Infinite ascent: a short history of mathematicsIn Infinite Ascent, David Berlinski, the acclaimed author of The Advent of the Algorithm, A Tour of the Calculus, and Newton’s Gift, tells the story of mathematics, bringing to life with wit, elegance, and deep insight a 2,500yearlong intellectual adventure. Berlinski focuses on the ten most important breakthroughs in mathematical history–and the men behind them. Here are Pythagoras, intoxicated by the mystical significance of numbers; Euclid, who gave the world the very idea of a proof; Leibniz and Newton, codiscoverers of the calculus; Cantor, master of the infinite; and Gödel, who in one magnificent proof placed everything in doubt. The elaboration of mathematical knowledge has meant nothing less than the unfolding of human consciousness itself. With his unmatched ability to make abstract ideas concrete and approachable, Berlinski both tells an engrossing tale and introduces us to the full power of what surely ranks as one of the greatest of all human endeavors. 
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Review: Infinite Ascent: A Short History of Mathematics (Modern Library Chronicles #22)
User Review  Chris Aldrich  GoodreadsI'm not really quite sure for whom this book was written, but it was assuredly not meant for me. Though I appreciate his attempt (and more so the publisher's fortitude) to include some very simple ... Read full review
Review: Infinite Ascent: A Short History of Mathematics (Modern Library Chronicles #22)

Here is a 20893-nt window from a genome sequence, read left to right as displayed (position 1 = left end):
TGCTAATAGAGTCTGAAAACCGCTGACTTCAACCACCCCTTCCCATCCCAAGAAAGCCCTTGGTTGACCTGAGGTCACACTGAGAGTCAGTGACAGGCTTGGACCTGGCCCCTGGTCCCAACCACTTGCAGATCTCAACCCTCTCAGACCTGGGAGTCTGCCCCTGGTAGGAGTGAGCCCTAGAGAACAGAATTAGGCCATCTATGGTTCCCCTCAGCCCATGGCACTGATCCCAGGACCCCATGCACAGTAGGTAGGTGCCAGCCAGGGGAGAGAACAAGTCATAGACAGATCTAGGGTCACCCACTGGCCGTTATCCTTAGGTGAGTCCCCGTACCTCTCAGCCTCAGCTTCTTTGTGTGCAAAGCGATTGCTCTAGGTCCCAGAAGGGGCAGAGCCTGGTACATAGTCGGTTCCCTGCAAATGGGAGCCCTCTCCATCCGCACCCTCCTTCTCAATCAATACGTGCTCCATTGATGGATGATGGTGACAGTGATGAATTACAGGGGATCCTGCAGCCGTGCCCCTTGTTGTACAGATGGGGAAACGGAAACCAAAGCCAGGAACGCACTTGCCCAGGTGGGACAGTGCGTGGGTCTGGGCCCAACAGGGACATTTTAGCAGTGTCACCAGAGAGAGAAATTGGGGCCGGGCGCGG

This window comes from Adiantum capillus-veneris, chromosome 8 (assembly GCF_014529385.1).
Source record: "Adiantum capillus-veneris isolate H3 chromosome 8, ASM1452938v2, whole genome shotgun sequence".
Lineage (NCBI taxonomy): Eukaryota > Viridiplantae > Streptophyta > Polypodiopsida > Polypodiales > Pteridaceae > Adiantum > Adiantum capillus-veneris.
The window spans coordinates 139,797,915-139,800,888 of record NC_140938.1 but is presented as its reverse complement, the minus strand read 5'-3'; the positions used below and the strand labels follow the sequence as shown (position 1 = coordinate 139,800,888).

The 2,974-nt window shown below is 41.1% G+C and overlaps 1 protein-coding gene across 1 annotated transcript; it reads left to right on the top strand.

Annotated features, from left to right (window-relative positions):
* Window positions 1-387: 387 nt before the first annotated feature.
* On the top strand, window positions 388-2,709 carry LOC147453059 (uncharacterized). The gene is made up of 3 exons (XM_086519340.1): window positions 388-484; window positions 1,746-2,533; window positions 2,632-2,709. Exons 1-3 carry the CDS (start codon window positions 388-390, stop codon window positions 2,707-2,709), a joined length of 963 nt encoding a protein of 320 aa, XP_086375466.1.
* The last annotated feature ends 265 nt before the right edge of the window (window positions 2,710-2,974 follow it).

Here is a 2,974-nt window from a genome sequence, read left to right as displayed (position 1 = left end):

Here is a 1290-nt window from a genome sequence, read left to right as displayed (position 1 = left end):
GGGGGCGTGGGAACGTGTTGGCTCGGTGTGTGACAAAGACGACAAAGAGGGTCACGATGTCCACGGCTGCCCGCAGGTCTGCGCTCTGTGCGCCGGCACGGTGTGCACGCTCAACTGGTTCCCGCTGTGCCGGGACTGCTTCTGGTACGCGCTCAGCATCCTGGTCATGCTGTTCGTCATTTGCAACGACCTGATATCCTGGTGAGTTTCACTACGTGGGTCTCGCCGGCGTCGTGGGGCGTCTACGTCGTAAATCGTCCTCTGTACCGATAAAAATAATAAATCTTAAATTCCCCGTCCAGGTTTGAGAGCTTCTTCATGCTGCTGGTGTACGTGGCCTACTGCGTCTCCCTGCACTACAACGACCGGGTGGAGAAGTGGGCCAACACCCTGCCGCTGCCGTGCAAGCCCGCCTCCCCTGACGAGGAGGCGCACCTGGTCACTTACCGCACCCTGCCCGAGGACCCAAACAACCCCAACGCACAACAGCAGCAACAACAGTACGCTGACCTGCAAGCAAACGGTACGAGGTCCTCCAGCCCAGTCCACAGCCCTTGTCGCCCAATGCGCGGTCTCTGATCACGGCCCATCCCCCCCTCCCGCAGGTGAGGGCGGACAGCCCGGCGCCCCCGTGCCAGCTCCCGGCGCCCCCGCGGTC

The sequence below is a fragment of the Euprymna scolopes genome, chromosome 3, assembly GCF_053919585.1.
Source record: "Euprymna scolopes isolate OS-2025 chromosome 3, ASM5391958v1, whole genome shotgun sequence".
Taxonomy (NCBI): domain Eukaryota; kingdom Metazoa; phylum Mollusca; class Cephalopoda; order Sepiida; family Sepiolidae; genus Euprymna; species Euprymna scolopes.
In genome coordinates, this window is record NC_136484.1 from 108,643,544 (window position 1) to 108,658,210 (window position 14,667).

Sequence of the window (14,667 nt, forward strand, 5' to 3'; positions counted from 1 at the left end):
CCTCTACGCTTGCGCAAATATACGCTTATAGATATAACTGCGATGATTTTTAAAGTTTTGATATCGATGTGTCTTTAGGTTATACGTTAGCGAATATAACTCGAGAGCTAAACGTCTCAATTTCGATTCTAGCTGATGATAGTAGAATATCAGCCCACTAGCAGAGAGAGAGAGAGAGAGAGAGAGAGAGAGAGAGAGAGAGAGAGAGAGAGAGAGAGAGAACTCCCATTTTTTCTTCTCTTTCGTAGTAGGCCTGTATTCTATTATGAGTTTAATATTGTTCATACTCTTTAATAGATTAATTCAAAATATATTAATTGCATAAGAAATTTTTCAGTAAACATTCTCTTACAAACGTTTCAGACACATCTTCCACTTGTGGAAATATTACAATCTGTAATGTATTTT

User Review  Philip  Goodreads# infinite ascent  a short history of mathematics ## by David Berlinski ISBN 067964234X I enjoyed reading this book. I love reading history, I love mathematics, I reserve time in my busy schedule ... Read full review
Contents
Analytic Geometry  29 
The Calculus  45 
Complex Numbers  67 
Copyright  
6 other sections not shown
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algebra algorithm analytic geometry angles area underneath arithmetic axioms bers calculus Cardano cardinal number Cartesian century cians complex numbers comprised concept coordinate system curvature curve defined definition demonstrated Descartes disk distance equation Euclid Euclid's parallel postulate Euclidean geometry Euler exponential functions expressed fact finite formula four Galois Gauss Georg Cantor given line Godel's theorem Greek Hilbert hyperbolic geometry identity infinite sum integral intellectual intuition Kronecker Kurt Godel Leibniz Leopold Kronecker Lobachevsky logic logicians Mandelbrot sets mathe mathematicians maticians matter means method natural numbers negative numbers Newton nonEuclidean geometry once ordinary parallel postulate physical plane Poincare Poincare disk precisely prime numbers Principia Mathematica proof provable Pythagoras Pythagorean real numbers remarkable Riemann secant lines sense sequence set theory simple solvable space speed square root straight line subgroup suggest symbols symmetric group tangent line TaniyamaShimura conjecture things thought tion triangle variables various zero